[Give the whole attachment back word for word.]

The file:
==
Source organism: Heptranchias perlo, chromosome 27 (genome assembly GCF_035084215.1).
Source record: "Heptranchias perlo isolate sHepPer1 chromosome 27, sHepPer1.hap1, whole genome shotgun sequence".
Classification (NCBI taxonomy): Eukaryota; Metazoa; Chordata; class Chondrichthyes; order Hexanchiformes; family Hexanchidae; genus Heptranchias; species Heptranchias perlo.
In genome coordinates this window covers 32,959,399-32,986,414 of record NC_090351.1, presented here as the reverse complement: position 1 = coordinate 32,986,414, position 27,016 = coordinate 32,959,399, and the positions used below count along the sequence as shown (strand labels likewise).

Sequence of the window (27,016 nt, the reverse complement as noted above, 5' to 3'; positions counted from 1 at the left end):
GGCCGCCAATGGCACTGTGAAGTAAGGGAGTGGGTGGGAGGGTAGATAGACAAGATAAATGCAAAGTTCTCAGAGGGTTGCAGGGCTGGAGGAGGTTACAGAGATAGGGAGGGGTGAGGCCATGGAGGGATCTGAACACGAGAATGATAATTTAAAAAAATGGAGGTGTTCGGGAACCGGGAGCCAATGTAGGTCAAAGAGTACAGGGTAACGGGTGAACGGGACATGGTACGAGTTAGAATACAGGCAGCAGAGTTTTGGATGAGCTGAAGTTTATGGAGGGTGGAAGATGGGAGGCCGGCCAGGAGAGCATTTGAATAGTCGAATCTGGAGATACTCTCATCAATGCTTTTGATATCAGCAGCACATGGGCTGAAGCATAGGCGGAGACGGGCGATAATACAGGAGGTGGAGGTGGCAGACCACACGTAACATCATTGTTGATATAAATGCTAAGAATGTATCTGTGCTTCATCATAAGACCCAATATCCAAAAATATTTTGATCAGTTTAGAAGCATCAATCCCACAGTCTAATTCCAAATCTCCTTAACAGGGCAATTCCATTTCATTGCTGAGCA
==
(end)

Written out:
Source organism: Heptranchias perlo, chromosome 27 (genome assembly GCF_035084215.1).
Source record: "Heptranchias perlo isolate sHepPer1 chromosome 27, sHepPer1.hap1, whole genome shotgun sequence".
Classification (NCBI taxonomy): Eukaryota; Metazoa; Chordata; class Chondrichthyes; order Hexanchiformes; family Hexanchidae; genus Heptranchias; species Heptranchias perlo.
In genome coordinates this window covers 32,959,399-32,986,414 of record NC_090351.1, presented here as the reverse complement: position 1 = coordinate 32,986,414, position 27,016 = coordinate 32,959,399, and the positions used below count along the sequence as shown (strand labels likewise).

Sequence of the window (27,016 nt, the reverse complement as noted above, 5' to 3'; positions counted from 1 at the left end):
GGCCGCCAATGGCACTGTGAAGTAAGGGAGTGGGTGGGAGGGTAGATAGACAAGATAAATGCAAAGTTCTCAGAGGGTTGCAGGGCTGGAGGAGGTTACAGAGATAGGGAGGGGTGAGGCCATGGAGGGATCTGAACACGAGAATGATAATTTAAAAAAATGGAGGTGTTCGGGAACCGGGAGCCAATGTAGGTCAAAGAGTACAGGGTAACGGGTGAACGGGACATGGTACGAGTTAGAATACAGGCAGCAGAGTTTTGGATGAGCTGAAGTTTATGGAGGGTGGAAGATGGGAGGCCGGCCAGGAGAGCATTTGAATAGTCGAATCTGGAGATACTCTCATCAATGCTTTTGATATCAGCAGCACATGGGCTGAAGCATAGGCGGAGACGGGCGATAATACAGGAGGTGGAGGTGGCAGACCACACGTAACATCATTGTTGATATAAATGCTAAGAATGTATCTGTGCTTCATCATAAGACCCAATATCCAAAAATATTTTGATCAGTTTAGAAGCATCAATCCCACAGTCTAATTCCAAATCTCCTTAACAGGGCAATTCCATTTCATTGCTGAGCA